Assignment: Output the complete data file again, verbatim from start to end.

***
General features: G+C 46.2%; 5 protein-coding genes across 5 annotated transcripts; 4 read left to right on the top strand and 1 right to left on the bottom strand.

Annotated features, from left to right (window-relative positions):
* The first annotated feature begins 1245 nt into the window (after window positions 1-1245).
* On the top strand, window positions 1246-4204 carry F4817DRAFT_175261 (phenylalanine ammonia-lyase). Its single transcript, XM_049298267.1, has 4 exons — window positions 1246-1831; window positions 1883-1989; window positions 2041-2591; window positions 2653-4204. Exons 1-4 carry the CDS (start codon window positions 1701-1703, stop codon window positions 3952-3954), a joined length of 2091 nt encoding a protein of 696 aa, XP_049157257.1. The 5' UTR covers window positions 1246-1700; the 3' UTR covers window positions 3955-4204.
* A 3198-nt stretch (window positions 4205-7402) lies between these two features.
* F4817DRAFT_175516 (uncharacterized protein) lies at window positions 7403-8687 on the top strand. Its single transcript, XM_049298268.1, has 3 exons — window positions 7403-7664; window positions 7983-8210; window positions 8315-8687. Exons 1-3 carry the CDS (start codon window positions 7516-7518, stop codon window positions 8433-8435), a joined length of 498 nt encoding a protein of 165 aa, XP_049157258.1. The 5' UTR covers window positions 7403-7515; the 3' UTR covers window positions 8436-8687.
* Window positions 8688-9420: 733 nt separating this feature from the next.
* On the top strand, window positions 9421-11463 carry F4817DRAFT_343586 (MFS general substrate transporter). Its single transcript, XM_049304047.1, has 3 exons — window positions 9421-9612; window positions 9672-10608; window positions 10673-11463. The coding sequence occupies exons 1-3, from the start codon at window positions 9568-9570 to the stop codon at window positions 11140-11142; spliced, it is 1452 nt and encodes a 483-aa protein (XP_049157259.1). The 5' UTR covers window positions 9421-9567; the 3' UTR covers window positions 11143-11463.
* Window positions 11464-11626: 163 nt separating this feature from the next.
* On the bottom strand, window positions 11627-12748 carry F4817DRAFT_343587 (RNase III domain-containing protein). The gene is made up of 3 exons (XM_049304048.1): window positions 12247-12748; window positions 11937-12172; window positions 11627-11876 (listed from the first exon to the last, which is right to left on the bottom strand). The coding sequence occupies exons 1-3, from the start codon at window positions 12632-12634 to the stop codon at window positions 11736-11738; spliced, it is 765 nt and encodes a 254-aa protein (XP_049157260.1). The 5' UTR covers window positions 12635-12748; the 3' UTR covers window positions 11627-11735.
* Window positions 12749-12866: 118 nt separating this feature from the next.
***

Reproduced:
General features: G+C 46.2%; 5 protein-coding genes across 5 annotated transcripts; 4 read left to right on the top strand and 1 right to left on the bottom strand.

Annotated features, from left to right (window-relative positions):
* The first annotated feature begins 1245 nt into the window (after window positions 1-1245).
* On the top strand, window positions 1246-4204 carry F4817DRAFT_175261 (phenylalanine ammonia-lyase). Its single transcript, XM_049298267.1, has 4 exons — window positions 1246-1831; window positions 1883-1989; window positions 2041-2591; window positions 2653-4204. Exons 1-4 carry the CDS (start codon window positions 1701-1703, stop codon window positions 3952-3954), a joined length of 2091 nt encoding a protein of 696 aa, XP_049157257.1. The 5' UTR covers window positions 1246-1700; the 3' UTR covers window positions 3955-4204.
* A 3198-nt stretch (window positions 4205-7402) lies between these two features.
* F4817DRAFT_175516 (uncharacterized protein) lies at window positions 7403-8687 on the top strand. Its single transcript, XM_049298268.1, has 3 exons — window positions 7403-7664; window positions 7983-8210; window positions 8315-8687. Exons 1-3 carry the CDS (start codon window positions 7516-7518, stop codon window positions 8433-8435), a joined length of 498 nt encoding a protein of 165 aa, XP_049157258.1. The 5' UTR covers window positions 7403-7515; the 3' UTR covers window positions 8436-8687.
* Window positions 8688-9420: 733 nt separating this feature from the next.
* On the top strand, window positions 9421-11463 carry F4817DRAFT_343586 (MFS general substrate transporter). Its single transcript, XM_049304047.1, has 3 exons — window positions 9421-9612; window positions 9672-10608; window positions 10673-11463. The coding sequence occupies exons 1-3, from the start codon at window positions 9568-9570 to the stop codon at window positions 11140-11142; spliced, it is 1452 nt and encodes a 483-aa protein (XP_049157259.1). The 5' UTR covers window positions 9421-9567; the 3' UTR covers window positions 11143-11463.
* Window positions 11464-11626: 163 nt separating this feature from the next.
* On the bottom strand, window positions 11627-12748 carry F4817DRAFT_343587 (RNase III domain-containing protein). The gene is made up of 3 exons (XM_049304048.1): window positions 12247-12748; window positions 11937-12172; window positions 11627-11876 (listed from the first exon to the last, which is right to left on the bottom strand). The coding sequence occupies exons 1-3, from the start codon at window positions 12632-12634 to the stop codon at window positions 11736-11738; spliced, it is 765 nt and encodes a 254-aa protein (XP_049157260.1). The 5' UTR covers window positions 12635-12748; the 3' UTR covers window positions 11627-11735.
* Window positions 12749-12866: 118 nt separating this feature from the next.